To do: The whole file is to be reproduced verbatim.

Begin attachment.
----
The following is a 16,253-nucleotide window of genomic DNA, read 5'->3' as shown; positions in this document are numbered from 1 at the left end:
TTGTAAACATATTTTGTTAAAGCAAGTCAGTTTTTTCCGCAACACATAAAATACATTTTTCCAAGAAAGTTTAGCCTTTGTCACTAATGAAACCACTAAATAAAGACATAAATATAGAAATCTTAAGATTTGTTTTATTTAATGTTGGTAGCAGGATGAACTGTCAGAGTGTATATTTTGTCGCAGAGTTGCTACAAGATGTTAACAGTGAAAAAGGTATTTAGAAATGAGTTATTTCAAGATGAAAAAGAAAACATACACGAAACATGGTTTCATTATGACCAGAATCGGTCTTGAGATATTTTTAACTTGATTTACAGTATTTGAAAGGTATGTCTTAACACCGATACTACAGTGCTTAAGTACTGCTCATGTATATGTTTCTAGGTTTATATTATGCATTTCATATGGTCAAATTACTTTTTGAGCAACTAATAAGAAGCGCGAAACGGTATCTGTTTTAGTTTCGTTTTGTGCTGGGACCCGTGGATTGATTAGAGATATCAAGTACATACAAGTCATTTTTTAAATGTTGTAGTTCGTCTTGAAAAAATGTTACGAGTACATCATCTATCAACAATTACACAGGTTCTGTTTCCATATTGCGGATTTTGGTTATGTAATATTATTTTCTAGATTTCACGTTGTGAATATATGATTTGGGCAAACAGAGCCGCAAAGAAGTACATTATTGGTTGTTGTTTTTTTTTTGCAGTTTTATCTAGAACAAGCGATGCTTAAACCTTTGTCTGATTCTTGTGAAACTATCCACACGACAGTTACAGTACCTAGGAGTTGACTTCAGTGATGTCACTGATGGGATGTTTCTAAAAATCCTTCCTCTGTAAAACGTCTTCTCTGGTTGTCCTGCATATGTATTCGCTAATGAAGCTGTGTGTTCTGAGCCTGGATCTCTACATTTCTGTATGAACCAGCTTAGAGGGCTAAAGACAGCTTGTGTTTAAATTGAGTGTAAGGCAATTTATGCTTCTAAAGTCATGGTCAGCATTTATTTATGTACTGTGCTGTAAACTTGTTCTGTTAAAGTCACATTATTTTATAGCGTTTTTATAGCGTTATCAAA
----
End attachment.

The following is a 16,253-nucleotide window of genomic DNA, read 5'->3' as shown; positions in this document are numbered from 1 at the left end:
TTGTAAACATATTTTGTTAAAGCAAGTCAGTTTTTTCCGCAACACATAAAATACATTTTTCCAAGAAAGTTTAGCCTTTGTCACTAATGAAACCACTAAATAAAGACATAAATATAGAAATCTTAAGATTTGTTTTATTTAATGTTGGTAGCAGGATGAACTGTCAGAGTGTATATTTTGTCGCAGAGTTGCTACAAGATGTTAACAGTGAAAAAGGTATTTAGAAATGAGTTATTTCAAGATGAAAAAGAAAACATACACGAAACATGGTTTCATTATGACCAGAATCGGTCTTGAGATATTTTTAACTTGATTTACAGTATTTGAAAGGTATGTCTTAACACCGATACTACAGTGCTTAAGTACTGCTCATGTATATGTTTCTAGGTTTATATTATGCATTTCATATGGTCAAATTACTTTTTGAGCAACTAATAAGAAGCGCGAAACGGTATCTGTTTTAGTTTCGTTTTGTGCTGGGACCCGTGGATTGATTAGAGATATCAAGTACATACAAGTCATTTTTTAAATGTTGTAGTTCGTCTTGAAAAAATGTTACGAGTACATCATCTATCAACAATTACACAGGTTCTGTTTCCATATTGCGGATTTTGGTTATGTAATATTATTTTCTAGATTTCACGTTGTGAATATATGATTTGGGCAAACAGAGCCGCAAAGAAGTACATTATTGGTTGTTGTTTTTTTTTTGCAGTTTTATCTAGAACAAGCGATGCTTAAACCTTTGTCTGATTCTTGTGAAACTATCCACACGACAGTTACAGTACCTAGGAGTTGACTTCAGTGATGTCACTGATGGGATGTTTCTAAAAATCCTTCCTCTGTAAAACGTCTTCTCTGGTTGTCCTGCATATGTATTCGCTAATGAAGCTGTGTGTTCTGAGCCTGGATCTCTACATTTCTGTATGAACCAGCTTAGAGGGCTAAAGACAGCTTGTGTTTAAATTGAGTGTAAGGCAATTTATGCTTCTAAAGTCATGGTCAGCATTTATTTATGTACTGTGCTGTAAACTTGTTCTGTTAAAGTCACATTATTTTATAGCGTTTTTATAGCGTTATCAAA